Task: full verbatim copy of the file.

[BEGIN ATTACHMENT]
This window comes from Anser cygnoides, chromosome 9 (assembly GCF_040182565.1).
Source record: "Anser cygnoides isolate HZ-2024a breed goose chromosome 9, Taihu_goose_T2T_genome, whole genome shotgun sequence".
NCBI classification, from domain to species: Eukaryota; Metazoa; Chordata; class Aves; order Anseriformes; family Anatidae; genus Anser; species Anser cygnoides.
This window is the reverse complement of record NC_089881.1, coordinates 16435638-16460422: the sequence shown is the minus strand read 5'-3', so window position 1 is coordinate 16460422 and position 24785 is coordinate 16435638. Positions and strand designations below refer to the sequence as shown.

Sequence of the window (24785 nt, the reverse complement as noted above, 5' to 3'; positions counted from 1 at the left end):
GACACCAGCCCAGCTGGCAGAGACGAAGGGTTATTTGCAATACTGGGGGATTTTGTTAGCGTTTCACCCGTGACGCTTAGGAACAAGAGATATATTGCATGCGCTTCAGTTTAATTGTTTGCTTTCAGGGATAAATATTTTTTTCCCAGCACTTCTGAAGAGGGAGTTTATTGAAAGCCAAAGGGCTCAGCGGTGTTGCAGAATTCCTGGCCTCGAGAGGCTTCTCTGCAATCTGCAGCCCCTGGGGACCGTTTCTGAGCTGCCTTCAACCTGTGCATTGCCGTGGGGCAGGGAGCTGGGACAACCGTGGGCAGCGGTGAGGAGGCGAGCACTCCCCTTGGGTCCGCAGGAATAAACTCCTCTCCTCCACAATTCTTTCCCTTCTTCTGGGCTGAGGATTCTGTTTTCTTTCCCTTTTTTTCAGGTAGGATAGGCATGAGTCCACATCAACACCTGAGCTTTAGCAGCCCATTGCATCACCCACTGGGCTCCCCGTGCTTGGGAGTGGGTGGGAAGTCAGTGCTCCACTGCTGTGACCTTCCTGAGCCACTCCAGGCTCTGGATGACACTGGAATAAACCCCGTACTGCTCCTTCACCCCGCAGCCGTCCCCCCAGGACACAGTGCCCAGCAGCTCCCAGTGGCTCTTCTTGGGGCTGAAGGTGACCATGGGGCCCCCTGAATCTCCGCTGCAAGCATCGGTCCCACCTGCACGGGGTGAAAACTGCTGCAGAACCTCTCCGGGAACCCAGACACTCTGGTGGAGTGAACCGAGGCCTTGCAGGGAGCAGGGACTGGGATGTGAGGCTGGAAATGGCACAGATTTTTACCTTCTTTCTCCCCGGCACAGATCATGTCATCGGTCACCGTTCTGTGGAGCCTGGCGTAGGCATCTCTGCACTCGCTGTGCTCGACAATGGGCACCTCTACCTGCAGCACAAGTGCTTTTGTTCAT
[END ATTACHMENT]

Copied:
This window comes from Anser cygnoides, chromosome 9 (assembly GCF_040182565.1).
Source record: "Anser cygnoides isolate HZ-2024a breed goose chromosome 9, Taihu_goose_T2T_genome, whole genome shotgun sequence".
NCBI classification, from domain to species: Eukaryota; Metazoa; Chordata; class Aves; order Anseriformes; family Anatidae; genus Anser; species Anser cygnoides.
This window is the reverse complement of record NC_089881.1, coordinates 16435638-16460422: the sequence shown is the minus strand read 5'-3', so window position 1 is coordinate 16460422 and position 24785 is coordinate 16435638. Positions and strand designations below refer to the sequence as shown.

Sequence of the window (24785 nt, the reverse complement as noted above, 5' to 3'; positions counted from 1 at the left end):
GACACCAGCCCAGCTGGCAGAGACGAAGGGTTATTTGCAATACTGGGGGATTTTGTTAGCGTTTCACCCGTGACGCTTAGGAACAAGAGATATATTGCATGCGCTTCAGTTTAATTGTTTGCTTTCAGGGATAAATATTTTTTTCCCAGCACTTCTGAAGAGGGAGTTTATTGAAAGCCAAAGGGCTCAGCGGTGTTGCAGAATTCCTGGCCTCGAGAGGCTTCTCTGCAATCTGCAGCCCCTGGGGACCGTTTCTGAGCTGCCTTCAACCTGTGCATTGCCGTGGGGCAGGGAGCTGGGACAACCGTGGGCAGCGGTGAGGAGGCGAGCACTCCCCTTGGGTCCGCAGGAATAAACTCCTCTCCTCCACAATTCTTTCCCTTCTTCTGGGCTGAGGATTCTGTTTTCTTTCCCTTTTTTTCAGGTAGGATAGGCATGAGTCCACATCAACACCTGAGCTTTAGCAGCCCATTGCATCACCCACTGGGCTCCCCGTGCTTGGGAGTGGGTGGGAAGTCAGTGCTCCACTGCTGTGACCTTCCTGAGCCACTCCAGGCTCTGGATGACACTGGAATAAACCCCGTACTGCTCCTTCACCCCGCAGCCGTCCCCCCAGGACACAGTGCCCAGCAGCTCCCAGTGGCTCTTCTTGGGGCTGAAGGTGACCATGGGGCCCCCTGAATCTCCGCTGCAAGCATCGGTCCCACCTGCACGGGGTGAAAACTGCTGCAGAACCTCTCCGGGAACCCAGACACTCTGGTGGAGTGAACCGAGGCCTTGCAGGGAGCAGGGACTGGGATGTGAGGCTGGAAATGGCACAGATTTTTACCTTCTTTCTCCCCGGCACAGATCATGTCATCGGTCACCGTTCTGTGGAGCCTGGCGTAGGCATCTCTGCACTCGCTGTGCTCGACAATGGGCACCTCTACCTGCAGCACAAGTGCTTTTGTTCAT